Instantly his expression changed to one of total confusion. And who can blame him? I’m sure he was like, “WTF IS GOING ON HERE? THIS GIRL HAS NO HAIR?” He probably had to get a drink with the masseuse later to talk it out and figure out what was going on. I’m sorry, dude. If you’re reading this, you actually handled it super well, and I’m sorry I gave you absolutely zero explanation as to my hairlessness. Your fake hair rocked, and I’m pretty sure you gave me a thumbs up once you processed the fact that I was actually lifting up a wig, so that makes you a totally awesome guy.

All in all, each go ’round of this chemo business gets easier. I find that with every treatment, my drugs get adjusted more perfectly, I recover more quickly and I experience fewer side effects, so if you’re on this blog because you’re going through or are going to go through chemotherapy, I really hope that give you some hope and make it easier for you. I feel like I just got started, and OH SNAP! I’m 4/6 of the way done.

In case you forgot, that’s 2/3 for all you math whizzes out there.

13 thoughts on “Over the hill: Chemo #4

  1. robyn says:

    Brilliant.You crack me up. Great skin…horraay! Two thirds.two thirds.

  2. I’m loving two things about chemo. 1. The ability to shower 3 minutes before jumping into bed. 2. I will not be shaving my legs all summer.
    I would also like to add that assuming your aftermath is like mine, you have only 2 weeks more of sick and you are so back. Get ready to celebrate because you are just weeks away from DONE with this!

  3. Aisha Borno says:

    You are absolutely amazing and I love your blog to bits!

  4. Ann says:

    I had the same skin-rejuvenating thing going on when I had chemo (taxol/herceptin). And I was 57. My oncologist kept asking me my secret. I told her it was Bobbi Brown. Who knew?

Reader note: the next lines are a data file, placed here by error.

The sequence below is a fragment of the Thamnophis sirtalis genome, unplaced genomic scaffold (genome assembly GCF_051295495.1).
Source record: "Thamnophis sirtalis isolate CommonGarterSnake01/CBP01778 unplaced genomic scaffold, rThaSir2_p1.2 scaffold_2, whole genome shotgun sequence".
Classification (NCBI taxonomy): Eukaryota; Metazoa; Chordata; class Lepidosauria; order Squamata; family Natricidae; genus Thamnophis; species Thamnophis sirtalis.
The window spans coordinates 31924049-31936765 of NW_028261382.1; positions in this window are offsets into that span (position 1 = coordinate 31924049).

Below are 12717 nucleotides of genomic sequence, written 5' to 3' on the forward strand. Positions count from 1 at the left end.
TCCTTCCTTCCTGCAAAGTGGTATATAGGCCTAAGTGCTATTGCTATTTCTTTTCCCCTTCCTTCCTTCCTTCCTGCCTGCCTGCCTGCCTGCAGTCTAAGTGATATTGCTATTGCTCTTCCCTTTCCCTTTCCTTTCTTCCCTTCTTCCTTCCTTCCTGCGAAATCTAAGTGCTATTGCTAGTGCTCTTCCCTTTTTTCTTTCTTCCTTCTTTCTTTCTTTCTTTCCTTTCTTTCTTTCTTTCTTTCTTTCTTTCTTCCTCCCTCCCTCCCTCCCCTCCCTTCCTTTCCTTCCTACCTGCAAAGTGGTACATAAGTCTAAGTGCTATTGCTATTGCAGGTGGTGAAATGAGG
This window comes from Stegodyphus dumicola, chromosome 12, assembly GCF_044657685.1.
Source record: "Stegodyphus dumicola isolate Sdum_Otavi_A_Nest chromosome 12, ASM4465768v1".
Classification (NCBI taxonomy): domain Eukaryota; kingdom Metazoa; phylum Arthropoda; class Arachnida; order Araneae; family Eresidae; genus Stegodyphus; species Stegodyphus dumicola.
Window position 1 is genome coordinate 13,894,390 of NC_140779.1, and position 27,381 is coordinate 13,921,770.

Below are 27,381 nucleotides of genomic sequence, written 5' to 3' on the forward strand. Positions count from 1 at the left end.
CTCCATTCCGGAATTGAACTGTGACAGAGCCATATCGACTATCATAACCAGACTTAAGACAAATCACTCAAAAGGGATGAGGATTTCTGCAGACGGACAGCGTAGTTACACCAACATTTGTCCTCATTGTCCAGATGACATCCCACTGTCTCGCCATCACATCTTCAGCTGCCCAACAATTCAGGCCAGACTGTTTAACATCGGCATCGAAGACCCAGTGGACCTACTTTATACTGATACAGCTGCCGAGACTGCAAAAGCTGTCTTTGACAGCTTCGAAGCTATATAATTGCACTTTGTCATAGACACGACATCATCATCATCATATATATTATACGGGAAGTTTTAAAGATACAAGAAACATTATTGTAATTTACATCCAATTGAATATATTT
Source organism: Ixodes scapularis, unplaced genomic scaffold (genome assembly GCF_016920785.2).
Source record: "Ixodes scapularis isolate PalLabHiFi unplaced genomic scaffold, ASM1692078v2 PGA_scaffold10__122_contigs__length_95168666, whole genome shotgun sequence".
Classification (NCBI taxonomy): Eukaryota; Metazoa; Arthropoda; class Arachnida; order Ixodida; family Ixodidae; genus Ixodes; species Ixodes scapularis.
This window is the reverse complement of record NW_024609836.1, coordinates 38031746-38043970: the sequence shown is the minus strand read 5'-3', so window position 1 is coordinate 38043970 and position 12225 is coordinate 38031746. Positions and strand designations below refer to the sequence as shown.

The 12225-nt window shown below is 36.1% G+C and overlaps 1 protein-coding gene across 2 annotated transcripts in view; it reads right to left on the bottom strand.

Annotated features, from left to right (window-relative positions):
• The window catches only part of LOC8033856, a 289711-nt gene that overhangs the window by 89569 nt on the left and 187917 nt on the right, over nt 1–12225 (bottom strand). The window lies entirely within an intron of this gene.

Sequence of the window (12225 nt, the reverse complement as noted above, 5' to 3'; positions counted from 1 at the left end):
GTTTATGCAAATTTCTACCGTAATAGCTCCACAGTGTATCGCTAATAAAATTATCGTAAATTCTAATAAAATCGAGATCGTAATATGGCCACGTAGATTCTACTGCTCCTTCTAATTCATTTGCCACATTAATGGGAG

So glad you’re tripping over so many silver linings. But I think you’d find them in whatever situation life threw your way. Glad you’re nearly there.

  5. Caroline says:

    Love your blog and optimism. So glad to hear that your chemo experience has some up sides. Keep on keeping on the road to recovery!

  6. Are you going to be writing a book about all this one day? Or just publish all the blog posts in booklet form? Because one day I’d love to be able to say to my patients, “I know I don’t understand everything you’re going through, but THIS GIRL DOES, and she’ll make you laugh, so read it. Docs orders.” Anyway, I guess I could just give them your blog url 🙂

  7. Maria Cerchiai says:

    I had the same Chemo you did and also experienced glowing skin! Love your blog!

  8. Barbara says:

    Wow. 2/3 done is excellent. And you are lucky to have a mother, father, and brother who love you and are with you.

  9. You go girl! 2/3- sounds like it’s going to finish soon! I’m so pleased and keep all my 10 fingers for you! Thumbs up to you and your family- you are all dealing with this so exceptionally well!

  10. Vanessa says:

    Your blog is amassing! Im from Venezuela South América, Im 28 years old cáncer surviver too, my last chemo is tomorrow, Im so happy, i’ve never have a moment like… Now radiotherapy

  11. Bayly says:

    Hi Michelle,

    I went to UVa too (graduated in 2011) and heard about your blog from a friend. You are a beautiful writer and I am so glad I discovered your blog. I work with children who have cancer and have shared this with some of them–we are all inspired. Thank you!

  12. Gertrude says:

    Oh ypu’re so lucky to hav all that support I wish I only had one third of it….